SPEAKER : Miranda Joseph
TITLE : Performative Accounting of Debt, Time, and Labor in the Financialized University
WHERE : UH Manoa Saunders Hall, room 244
This presentation brings together an investigation of Maurizio Lazzarato’s theorization of debt with a case study of accounting in the financialized university. Drawing on the work of feminist and Marxist scholars, I note both Lazzarato’s innovations and certain limits in his ability to see and theorize social complexity. In particular, the paper examines Lazzarato’s claims for the newness and newly intensive and extensive powers of debt in contemporary society, which opens on to a discussion of the articulation of time and money, labor and finance capital. Here, the case study of the deployment of various regimes of accounting in the university reveals the articulation of temporal and financial accounts, against an historical sequencing of those modes of accounting (first labor time, then credit-debt), and simultaneously provides a means to explore the extent to which temporal accounting can serve as an intervention against the impacts of monetary accounting.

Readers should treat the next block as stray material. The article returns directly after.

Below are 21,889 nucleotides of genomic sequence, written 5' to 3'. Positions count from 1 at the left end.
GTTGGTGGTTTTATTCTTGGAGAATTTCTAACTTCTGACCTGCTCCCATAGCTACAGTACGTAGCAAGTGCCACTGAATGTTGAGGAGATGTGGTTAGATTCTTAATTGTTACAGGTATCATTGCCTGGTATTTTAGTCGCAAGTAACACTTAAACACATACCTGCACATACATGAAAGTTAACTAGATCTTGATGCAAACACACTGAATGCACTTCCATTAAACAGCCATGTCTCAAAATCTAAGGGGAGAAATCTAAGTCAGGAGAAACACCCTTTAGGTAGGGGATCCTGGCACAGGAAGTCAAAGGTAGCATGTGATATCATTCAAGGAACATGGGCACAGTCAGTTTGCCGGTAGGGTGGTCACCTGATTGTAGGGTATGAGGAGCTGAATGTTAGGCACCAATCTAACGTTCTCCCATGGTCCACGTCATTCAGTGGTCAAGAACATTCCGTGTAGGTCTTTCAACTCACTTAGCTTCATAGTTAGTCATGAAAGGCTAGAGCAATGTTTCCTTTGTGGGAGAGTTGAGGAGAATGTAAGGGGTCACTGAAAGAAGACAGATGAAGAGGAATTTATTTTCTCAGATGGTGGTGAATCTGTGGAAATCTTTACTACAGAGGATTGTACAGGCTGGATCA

Miranda Joseph is Professor of Gender & Women’s Studies at the University of Arizona. She is the author of Debt to Society: Accounting for Life Under Capitalism (2014), which explores modes of accounting (financial, juridical, and managerial) as they are deployed to create, sustain, and transform social relations, with particular attention to gender, race, and sexuality. Her first book, Against the Romance of Community (2002), examines the supplementary relation of community with capitalism in the context of political debates over
LGBT art and culture and the discourses and practices of NGOs. Her current projects explore the impact of financialization on universities and interdisciplinary collaborations to examine the limits and potentials of various forms of "counter-accounting"; related publications include "Investing in the Cruel Entrepreneurial University" South Atlantic Quarterly 114:3 (July 2015) and "Challenging Assumptions: Crossing Disciplinary Divides to Make Knowledge about Gender and Finance," co-authored with Joyce Serido, Feminist Formations 26.2 (Summer 2014).